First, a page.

Need To Organise A Character Reference For Court? What You Need To Know

Updated: Dec 5, 2020

Why a Character Reference Can Be Useful


A well written character reference emphasies a person's good character. This in turn increases the likelihood of getting a favourable outcome at Court.

A character references serves several purposes:


- by providing some context to the circumstances that underly the offending.

- to convey remorse.

- to demonstrate rehabilitation that has occurred in the period after the offending

- to highlight noteworthy aspects of good character such as a long history of volunteer work or other community minded endeavours.

A lawyer presenting a character reference on behalf of their client, wants the reference to touch upon the above points to mitigate the penalty for the offending.

The Content of Character Reference for Court


For the character reference to be effective it should conform to the following:


1. The reference must be signed and dated;


2. The reference should be addressed “To the Sentencing Magistrate”


3. The first sentence of the reference should refer to the criminal offence(s). So, for example the

opening sentence of a reference might be “I am aware that [name of offender] has been charged with [name of offence(s)]. The referee needs to be provided with all the relevant details of the offence for which the accused person is to appear.


4. The referee should comment on aspects of the person’s character that they feel can honestly speak to. Those matters might include:

a. How long they have known the accused

b. Reputation for honesty

c. Reputation for reliability

d. Community involvement (for example participation as a volunteer coach, fundraising etc)

e. Accused’s acknowledgment of wrongdoing, or expressions of remorse

f. Observations as to rehabilitation undertaken by the accused person.

5. Whilst it is legitimate for a referee to explain the consequence of a particular outcome, save for example licence disqualification, or a conviction, they should refrain from giving an opinion as to what the outcome should be.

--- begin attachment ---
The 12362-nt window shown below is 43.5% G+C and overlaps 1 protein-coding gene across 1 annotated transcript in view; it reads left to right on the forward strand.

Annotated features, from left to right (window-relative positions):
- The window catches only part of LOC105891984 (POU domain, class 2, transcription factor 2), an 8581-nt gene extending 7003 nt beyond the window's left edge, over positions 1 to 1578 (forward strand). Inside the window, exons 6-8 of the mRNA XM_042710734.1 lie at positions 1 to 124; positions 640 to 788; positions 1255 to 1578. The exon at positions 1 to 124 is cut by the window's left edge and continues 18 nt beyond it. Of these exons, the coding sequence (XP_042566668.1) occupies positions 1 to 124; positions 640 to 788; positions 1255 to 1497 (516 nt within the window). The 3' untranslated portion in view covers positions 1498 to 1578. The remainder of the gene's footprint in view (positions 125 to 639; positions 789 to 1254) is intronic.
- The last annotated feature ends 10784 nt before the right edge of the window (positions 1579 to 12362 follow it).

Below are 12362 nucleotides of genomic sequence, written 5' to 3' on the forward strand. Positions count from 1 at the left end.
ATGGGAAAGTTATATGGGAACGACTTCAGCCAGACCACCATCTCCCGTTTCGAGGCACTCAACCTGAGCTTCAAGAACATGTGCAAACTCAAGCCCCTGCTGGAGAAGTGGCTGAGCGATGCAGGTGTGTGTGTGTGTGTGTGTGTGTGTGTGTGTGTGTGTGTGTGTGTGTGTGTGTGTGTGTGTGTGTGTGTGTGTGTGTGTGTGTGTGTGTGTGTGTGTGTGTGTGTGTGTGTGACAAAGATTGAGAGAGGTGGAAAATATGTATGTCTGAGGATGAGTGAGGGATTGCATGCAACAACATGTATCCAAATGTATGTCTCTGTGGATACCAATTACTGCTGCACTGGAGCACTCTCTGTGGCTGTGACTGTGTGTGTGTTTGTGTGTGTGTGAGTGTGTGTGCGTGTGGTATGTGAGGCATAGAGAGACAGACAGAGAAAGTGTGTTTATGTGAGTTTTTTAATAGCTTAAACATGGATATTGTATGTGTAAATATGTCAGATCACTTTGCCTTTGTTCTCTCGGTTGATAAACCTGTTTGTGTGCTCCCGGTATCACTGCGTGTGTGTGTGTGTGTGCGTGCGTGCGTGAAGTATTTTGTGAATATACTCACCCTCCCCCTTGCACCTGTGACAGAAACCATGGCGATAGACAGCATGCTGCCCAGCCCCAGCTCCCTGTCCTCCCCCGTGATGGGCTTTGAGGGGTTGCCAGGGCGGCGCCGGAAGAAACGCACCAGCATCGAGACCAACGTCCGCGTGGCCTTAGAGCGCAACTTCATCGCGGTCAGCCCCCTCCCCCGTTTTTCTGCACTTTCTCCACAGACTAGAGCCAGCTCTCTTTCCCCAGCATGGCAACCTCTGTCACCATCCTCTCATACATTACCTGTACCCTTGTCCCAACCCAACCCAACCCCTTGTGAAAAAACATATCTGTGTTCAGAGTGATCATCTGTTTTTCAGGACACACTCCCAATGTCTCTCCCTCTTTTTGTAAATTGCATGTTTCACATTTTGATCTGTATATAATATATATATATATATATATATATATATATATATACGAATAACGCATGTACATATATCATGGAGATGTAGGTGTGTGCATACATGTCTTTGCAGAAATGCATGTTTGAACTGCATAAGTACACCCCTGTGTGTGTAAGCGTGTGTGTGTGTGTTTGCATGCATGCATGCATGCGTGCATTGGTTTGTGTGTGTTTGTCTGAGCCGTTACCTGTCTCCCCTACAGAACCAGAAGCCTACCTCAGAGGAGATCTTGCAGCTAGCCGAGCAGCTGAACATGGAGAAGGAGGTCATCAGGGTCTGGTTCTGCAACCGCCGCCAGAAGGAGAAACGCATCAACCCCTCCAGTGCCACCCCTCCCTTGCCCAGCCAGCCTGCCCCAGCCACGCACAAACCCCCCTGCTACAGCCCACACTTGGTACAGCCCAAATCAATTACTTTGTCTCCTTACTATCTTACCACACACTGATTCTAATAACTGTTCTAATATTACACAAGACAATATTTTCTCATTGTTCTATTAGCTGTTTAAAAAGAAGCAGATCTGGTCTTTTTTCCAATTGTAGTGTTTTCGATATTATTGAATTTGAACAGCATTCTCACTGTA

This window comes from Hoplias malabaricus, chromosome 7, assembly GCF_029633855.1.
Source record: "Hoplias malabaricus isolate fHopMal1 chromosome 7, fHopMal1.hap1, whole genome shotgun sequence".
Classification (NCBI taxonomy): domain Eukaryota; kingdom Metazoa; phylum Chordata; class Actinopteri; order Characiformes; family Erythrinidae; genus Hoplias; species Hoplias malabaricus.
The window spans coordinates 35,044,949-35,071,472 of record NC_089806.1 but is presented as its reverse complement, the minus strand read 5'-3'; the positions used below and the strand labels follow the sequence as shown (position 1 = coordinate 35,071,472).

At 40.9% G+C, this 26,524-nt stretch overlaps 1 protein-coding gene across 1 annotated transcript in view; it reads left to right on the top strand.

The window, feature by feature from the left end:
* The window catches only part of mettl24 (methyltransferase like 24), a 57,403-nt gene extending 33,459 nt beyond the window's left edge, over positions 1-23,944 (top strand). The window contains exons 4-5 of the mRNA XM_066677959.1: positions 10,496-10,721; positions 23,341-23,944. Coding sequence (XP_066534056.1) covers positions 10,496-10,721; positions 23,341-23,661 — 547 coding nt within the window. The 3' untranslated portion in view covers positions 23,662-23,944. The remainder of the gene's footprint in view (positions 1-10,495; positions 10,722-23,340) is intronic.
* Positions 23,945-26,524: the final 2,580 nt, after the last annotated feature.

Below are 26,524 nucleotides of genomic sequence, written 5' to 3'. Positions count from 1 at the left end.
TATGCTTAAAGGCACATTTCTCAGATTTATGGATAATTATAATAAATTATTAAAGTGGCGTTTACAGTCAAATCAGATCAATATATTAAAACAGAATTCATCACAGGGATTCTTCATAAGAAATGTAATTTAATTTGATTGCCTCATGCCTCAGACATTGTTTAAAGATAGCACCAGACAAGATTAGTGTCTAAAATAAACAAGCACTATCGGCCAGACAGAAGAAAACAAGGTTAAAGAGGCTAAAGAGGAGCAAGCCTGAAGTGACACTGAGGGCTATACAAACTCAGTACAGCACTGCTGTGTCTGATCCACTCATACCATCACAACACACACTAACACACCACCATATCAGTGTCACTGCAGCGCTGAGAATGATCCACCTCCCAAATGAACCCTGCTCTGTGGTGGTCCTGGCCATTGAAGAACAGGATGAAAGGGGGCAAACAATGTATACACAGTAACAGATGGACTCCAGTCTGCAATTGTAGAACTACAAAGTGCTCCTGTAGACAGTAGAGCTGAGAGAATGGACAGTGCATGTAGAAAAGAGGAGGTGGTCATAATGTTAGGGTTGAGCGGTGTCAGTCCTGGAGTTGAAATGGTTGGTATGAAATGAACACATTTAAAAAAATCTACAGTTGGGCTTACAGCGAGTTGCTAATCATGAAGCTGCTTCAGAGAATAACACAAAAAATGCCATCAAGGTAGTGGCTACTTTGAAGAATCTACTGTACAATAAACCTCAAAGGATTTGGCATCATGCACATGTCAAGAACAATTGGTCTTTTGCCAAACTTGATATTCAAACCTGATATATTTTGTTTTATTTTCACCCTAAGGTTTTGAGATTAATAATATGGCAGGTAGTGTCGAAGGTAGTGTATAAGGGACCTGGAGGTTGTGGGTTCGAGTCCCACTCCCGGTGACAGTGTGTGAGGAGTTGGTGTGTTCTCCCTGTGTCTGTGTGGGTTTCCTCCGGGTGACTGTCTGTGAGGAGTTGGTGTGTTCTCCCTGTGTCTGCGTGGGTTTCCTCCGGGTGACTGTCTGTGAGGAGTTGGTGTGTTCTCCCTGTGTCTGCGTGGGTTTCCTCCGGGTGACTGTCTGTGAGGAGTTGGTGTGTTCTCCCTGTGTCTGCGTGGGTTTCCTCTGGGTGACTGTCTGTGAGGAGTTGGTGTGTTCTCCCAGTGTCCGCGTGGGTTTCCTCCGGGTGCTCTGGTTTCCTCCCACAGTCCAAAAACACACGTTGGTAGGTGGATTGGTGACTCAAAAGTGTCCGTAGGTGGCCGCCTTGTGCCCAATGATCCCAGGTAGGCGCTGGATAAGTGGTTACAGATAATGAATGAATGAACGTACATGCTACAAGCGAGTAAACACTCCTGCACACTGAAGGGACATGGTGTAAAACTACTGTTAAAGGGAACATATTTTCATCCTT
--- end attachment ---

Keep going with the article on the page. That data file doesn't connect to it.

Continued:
6. A referee should refrain from blaming a complainant for the accused’s involvement in a particular offence, or otherwise make disparaging remarks of a complainant. A Magistrate or Judge will always take a dim view of any referee that makes such comment. It also reflects poorly on the lawyer that failed to check the reference before it was handed up.


7. Referees need to be aware that although it is commonplace for the Court to receive their reference as a letter, and not require it to tendered as a sworn document (statutory declaration or affidavit), the contents of their letter must be truthful and they should approach the task of writing their reference as though they were giving evidence in Court (which does require an oath or affirmation to be taken)


Check and Double Check Before Submitting the Reference to Court

It has been my practice to read references well in advance of my client’s court hearing. This is because a Magistrate or Judge will carefully read a reference, and references that contain inappropriate material or comments, do more harm than good.


Conclusion

A written character reference that conforms with the do’s and avoids the don’ts as set out in this article, will often be of genuine assistance to a sentencing Judge or Magistrate in the sentencing process. Furthermore, it will enhance an accused person’s prospects of achieving a good outcome for their case.



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